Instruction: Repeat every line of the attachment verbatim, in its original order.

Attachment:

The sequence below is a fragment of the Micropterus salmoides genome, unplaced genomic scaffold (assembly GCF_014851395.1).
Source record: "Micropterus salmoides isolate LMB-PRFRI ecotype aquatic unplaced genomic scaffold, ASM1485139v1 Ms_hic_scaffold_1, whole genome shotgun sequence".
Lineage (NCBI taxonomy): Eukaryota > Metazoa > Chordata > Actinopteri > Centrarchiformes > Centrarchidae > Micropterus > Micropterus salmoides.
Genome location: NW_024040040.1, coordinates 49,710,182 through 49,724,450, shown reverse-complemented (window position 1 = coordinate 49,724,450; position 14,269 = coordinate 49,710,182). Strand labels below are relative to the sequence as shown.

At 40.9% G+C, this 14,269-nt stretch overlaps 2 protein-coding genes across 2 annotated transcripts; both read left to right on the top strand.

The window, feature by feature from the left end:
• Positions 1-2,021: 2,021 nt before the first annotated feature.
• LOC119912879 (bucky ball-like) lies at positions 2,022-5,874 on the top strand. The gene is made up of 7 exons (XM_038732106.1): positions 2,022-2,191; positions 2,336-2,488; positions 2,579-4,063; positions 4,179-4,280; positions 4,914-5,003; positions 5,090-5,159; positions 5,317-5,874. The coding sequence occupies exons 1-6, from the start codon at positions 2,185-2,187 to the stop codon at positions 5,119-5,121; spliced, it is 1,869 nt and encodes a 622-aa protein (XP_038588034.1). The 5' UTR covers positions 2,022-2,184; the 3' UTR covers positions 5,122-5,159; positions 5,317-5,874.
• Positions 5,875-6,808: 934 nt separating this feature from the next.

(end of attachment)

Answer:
The sequence below is a fragment of the Micropterus salmoides genome, unplaced genomic scaffold (assembly GCF_014851395.1).
Source record: "Micropterus salmoides isolate LMB-PRFRI ecotype aquatic unplaced genomic scaffold, ASM1485139v1 Ms_hic_scaffold_1, whole genome shotgun sequence".
Lineage (NCBI taxonomy): Eukaryota > Metazoa > Chordata > Actinopteri > Centrarchiformes > Centrarchidae > Micropterus > Micropterus salmoides.
Genome location: NW_024040040.1, coordinates 49,710,182 through 49,724,450, shown reverse-complemented (window position 1 = coordinate 49,724,450; position 14,269 = coordinate 49,710,182). Strand labels below are relative to the sequence as shown.

At 40.9% G+C, this 14,269-nt stretch overlaps 2 protein-coding genes across 2 annotated transcripts; both read left to right on the top strand.

The window, feature by feature from the left end:
• Positions 1-2,021: 2,021 nt before the first annotated feature.
• LOC119912879 (bucky ball-like) lies at positions 2,022-5,874 on the top strand. The gene is made up of 7 exons (XM_038732106.1): positions 2,022-2,191; positions 2,336-2,488; positions 2,579-4,063; positions 4,179-4,280; positions 4,914-5,003; positions 5,090-5,159; positions 5,317-5,874. The coding sequence occupies exons 1-6, from the start codon at positions 2,185-2,187 to the stop codon at positions 5,119-5,121; spliced, it is 1,869 nt and encodes a 622-aa protein (XP_038588034.1). The 5' UTR covers positions 2,022-2,184; the 3' UTR covers positions 5,122-5,159; positions 5,317-5,874.
• Positions 5,875-6,808: 934 nt separating this feature from the next.